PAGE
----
Madagascar. After another year without a solution to Madagascar’s political stalemate, the most important political leaders in September signed an agreement to hold general elections within one year, tentatively in March 2012. 2009, had indeed promised elections several times before, but this time the turnout was broader.
According to Countryaah official site, the agreement, mediated by South Africa’s regional cooperation organization SADC, would also allow former President Marc Ravalomanana to return from his exile in South Africa. Earlier in the year, he had again refused to board an airplane to Antananarivo since the leadership of the country’s security forces opposed his return. The ex-president Didier Ratsiraka also returned after nine years of country escape. The agreement meant that a new unity government could be formed with the participation of parties that have so far refused to cooperate with Rajoelina.
|Gross domestic product (GDP)||$ 39,850,000,000|
|GDP growth rate||4.20%|
|GDP per capita||1,600 USD|
|GDP by sector|
|Proportion of the population below the national poverty line||50%|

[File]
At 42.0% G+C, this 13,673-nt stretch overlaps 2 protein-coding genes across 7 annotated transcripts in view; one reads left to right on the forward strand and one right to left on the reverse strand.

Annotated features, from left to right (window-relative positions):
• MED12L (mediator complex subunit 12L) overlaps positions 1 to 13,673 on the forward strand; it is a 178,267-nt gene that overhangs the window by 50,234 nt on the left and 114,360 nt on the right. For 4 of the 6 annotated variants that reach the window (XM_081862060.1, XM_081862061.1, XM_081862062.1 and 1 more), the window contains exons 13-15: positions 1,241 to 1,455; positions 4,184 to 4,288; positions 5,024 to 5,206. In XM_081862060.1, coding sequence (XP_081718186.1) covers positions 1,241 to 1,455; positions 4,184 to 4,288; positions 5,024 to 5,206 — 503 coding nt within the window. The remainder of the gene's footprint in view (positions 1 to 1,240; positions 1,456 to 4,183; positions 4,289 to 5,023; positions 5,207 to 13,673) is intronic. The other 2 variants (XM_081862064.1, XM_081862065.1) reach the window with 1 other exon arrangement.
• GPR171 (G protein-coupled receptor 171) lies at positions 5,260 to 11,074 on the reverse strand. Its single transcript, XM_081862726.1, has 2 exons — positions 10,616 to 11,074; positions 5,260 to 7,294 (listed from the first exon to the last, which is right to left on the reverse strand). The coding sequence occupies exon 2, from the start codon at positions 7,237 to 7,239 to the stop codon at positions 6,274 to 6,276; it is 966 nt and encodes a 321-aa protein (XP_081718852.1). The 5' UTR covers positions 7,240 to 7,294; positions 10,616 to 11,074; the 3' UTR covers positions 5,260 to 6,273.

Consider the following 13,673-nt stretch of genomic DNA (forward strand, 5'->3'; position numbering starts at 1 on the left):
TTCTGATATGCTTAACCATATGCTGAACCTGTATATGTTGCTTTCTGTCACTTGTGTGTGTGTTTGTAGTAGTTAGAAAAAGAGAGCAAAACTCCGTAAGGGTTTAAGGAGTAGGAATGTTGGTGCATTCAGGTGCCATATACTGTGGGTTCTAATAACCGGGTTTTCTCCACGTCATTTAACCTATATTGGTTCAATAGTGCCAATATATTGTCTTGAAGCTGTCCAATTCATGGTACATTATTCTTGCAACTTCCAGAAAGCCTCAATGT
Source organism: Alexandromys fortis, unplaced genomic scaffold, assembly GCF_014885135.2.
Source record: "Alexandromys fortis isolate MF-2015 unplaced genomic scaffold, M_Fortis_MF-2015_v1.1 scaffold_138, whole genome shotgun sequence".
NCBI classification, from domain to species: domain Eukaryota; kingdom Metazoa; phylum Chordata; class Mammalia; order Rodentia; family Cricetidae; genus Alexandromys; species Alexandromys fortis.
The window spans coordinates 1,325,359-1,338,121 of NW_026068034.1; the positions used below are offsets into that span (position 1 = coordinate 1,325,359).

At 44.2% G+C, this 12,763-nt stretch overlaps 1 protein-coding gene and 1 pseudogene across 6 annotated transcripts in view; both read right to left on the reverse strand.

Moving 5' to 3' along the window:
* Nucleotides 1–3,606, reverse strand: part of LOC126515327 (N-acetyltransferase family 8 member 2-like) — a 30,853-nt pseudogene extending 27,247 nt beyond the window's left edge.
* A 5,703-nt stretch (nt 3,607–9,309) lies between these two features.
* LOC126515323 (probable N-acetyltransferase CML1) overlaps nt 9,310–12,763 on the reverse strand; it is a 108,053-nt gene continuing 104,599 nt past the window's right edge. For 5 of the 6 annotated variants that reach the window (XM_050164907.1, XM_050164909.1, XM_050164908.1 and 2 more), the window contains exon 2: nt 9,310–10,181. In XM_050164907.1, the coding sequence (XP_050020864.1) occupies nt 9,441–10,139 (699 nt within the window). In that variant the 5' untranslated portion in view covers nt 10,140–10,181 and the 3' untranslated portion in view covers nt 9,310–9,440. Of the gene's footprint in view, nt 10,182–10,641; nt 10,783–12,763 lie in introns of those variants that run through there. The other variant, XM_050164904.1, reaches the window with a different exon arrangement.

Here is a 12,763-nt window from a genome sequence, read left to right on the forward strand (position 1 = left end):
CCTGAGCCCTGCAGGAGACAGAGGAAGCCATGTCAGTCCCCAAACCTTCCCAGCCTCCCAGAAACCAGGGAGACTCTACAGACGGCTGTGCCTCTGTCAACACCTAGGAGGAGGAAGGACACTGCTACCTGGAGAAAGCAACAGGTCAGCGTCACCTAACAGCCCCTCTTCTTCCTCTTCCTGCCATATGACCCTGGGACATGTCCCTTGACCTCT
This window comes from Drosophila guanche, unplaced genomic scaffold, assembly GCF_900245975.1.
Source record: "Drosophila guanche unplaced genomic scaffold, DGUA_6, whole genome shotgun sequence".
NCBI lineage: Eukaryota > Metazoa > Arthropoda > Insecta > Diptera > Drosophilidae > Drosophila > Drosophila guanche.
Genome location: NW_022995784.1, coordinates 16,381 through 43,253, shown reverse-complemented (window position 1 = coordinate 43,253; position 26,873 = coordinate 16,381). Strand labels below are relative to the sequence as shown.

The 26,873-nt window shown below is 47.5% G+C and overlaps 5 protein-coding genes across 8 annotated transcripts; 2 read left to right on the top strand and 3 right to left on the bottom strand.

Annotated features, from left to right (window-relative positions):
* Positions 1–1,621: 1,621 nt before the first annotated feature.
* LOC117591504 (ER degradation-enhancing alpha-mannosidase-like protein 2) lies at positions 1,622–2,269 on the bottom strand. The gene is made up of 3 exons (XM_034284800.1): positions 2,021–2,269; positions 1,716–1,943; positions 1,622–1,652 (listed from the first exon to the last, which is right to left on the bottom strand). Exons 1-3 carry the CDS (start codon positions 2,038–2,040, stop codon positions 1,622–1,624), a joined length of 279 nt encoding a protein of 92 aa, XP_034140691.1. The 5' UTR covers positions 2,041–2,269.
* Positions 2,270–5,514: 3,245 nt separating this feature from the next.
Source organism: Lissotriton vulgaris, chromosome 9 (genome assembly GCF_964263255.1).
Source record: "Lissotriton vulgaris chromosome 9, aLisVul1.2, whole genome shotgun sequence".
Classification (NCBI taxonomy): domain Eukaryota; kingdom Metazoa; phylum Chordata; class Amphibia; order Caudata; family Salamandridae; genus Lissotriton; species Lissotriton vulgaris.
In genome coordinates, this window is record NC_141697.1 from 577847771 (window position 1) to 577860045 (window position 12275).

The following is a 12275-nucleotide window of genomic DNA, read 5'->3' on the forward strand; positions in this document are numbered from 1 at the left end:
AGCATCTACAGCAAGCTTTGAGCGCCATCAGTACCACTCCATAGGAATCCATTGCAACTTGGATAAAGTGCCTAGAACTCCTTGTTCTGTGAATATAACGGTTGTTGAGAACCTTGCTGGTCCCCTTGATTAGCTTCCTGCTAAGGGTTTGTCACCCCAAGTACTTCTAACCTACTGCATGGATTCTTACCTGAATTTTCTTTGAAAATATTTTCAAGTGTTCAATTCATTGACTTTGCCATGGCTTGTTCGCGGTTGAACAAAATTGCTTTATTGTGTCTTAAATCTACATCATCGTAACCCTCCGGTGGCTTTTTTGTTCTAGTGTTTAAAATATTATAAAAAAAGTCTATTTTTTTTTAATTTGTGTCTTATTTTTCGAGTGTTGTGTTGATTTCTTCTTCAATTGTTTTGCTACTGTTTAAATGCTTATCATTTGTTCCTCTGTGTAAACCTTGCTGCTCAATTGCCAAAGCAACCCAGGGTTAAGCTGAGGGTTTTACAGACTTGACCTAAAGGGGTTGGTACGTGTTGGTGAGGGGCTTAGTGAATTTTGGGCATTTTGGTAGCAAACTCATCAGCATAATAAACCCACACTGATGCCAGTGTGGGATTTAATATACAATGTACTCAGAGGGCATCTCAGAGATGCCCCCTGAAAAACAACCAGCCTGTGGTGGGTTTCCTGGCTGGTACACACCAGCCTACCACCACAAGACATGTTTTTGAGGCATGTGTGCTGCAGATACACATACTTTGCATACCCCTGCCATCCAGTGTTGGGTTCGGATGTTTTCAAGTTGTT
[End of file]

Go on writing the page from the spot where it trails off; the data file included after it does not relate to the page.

|Distribution of household income|
|Industrial production growth rate||3.70%|
|Investment volume||40.9% of GDP|
|National debt||36.00% of GDP|
|Foreign exchange reserves||$ 1,141,000,000|
The new cooperation climate gave hope for mitigated UN sanctions. The UN’s special envoy on issues relating to everyone’s right to food, Olivier De Schutter, had raised alarms that the barriers to the public subjected the population to difficult trials. He said that more than three-quarters of residents live below the poverty line and that 35% of rural people do not have enough to eat.
The political vacuum has also caused parts of the judiciary to collapse, which has led to, among other things, extensive forestry. In an attempt to curb the illegal timber trade, the transitional authority tightened the penalty for attempts to smuggle out rosewood and ebony. The authority’s ability to put the power behind the words was unclear.